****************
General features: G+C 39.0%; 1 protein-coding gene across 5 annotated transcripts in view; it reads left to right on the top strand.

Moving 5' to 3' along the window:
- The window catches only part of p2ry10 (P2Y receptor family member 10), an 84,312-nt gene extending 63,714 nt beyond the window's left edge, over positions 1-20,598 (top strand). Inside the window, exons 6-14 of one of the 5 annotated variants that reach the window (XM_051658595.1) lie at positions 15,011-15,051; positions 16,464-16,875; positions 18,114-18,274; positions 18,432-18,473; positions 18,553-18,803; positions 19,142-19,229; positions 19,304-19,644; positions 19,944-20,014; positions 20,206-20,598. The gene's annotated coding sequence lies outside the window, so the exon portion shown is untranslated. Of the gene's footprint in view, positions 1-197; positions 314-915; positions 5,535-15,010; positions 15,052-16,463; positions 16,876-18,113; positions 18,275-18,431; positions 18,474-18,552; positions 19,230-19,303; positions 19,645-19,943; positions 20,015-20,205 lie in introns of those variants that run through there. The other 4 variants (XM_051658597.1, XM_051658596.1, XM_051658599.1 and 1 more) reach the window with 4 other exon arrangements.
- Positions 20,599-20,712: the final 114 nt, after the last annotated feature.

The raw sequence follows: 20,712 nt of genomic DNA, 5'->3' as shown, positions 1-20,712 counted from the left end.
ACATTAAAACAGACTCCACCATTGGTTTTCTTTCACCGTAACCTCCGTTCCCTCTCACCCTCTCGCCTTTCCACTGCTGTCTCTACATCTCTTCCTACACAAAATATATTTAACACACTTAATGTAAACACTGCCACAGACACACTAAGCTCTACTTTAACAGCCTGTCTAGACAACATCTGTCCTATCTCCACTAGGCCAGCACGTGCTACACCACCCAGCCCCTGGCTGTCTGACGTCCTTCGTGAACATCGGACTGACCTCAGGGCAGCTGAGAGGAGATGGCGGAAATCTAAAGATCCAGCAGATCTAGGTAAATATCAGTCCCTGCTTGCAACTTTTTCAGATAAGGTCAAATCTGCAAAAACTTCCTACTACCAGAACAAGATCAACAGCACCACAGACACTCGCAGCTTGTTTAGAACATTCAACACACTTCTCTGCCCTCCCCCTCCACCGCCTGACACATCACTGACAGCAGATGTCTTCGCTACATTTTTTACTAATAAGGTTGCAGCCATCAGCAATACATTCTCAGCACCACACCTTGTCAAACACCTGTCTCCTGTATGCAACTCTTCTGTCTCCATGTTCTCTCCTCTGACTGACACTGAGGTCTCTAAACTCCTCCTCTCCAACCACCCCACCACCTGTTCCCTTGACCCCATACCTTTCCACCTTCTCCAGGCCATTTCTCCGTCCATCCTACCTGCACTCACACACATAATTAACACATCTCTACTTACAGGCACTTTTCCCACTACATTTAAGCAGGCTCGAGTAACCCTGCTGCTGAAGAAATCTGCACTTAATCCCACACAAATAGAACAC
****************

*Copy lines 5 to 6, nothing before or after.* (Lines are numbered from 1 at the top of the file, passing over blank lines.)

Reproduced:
The raw sequence follows: 20,712 nt of genomic DNA, 5'->3' as shown, positions 1-20,712 counted from the left end.
ACATTAAAACAGACTCCACCATTGGTTTTCTTTCACCGTAACCTCCGTTCCCTCTCACCCTCTCGCCTTTCCACTGCTGTCTCTACATCTCTTCCTACACAAAATATATTTAACACACTTAATGTAAACACTGCCACAGACACACTAAGCTCTACTTTAACAGCCTGTCTAGACAACATCTGTCCTATCTCCACTAGGCCAGCACGTGCTACACCACCCAGCCCCTGGCTGTCTGACGTCCTTCGTGAACATCGGACTGACCTCAGGGCAGCTGAGAGGAGATGGCGGAAATCTAAAGATCCAGCAGATCTAGGTAAATATCAGTCCCTGCTTGCAACTTTTTCAGATAAGGTCAAATCTGCAAAAACTTCCTACTACCAGAACAAGATCAACAGCACCACAGACACTCGCAGCTTGTTTAGAACATTCAACACACTTCTCTGCCCTCCCCCTCCACCGCCTGACACATCACTGACAGCAGATGTCTTCGCTACATTTTTTACTAATAAGGTTGCAGCCATCAGCAATACATTCTCAGCACCACACCTTGTCAAACACCTGTCTCCTGTATGCAACTCTTCTGTCTCCATGTTCTCTCCTCTGACTGACACTGAGGTCTCTAAACTCCTCCTCTCCAACCACCCCACCACCTGTTCCCTTGACCCCATACCTTTCCACCTTCTCCAGGCCATTTCTCCGTCCATCCTACCTGCACTCACACACATAATTAACACATCTCTACTTACAGGCACTTTTCCCACTACATTTAAGCAGGCTCGAGTAACCCTGCTGCTGAAGAAATCTGCACTTAATCCCACACAAATAGAACAC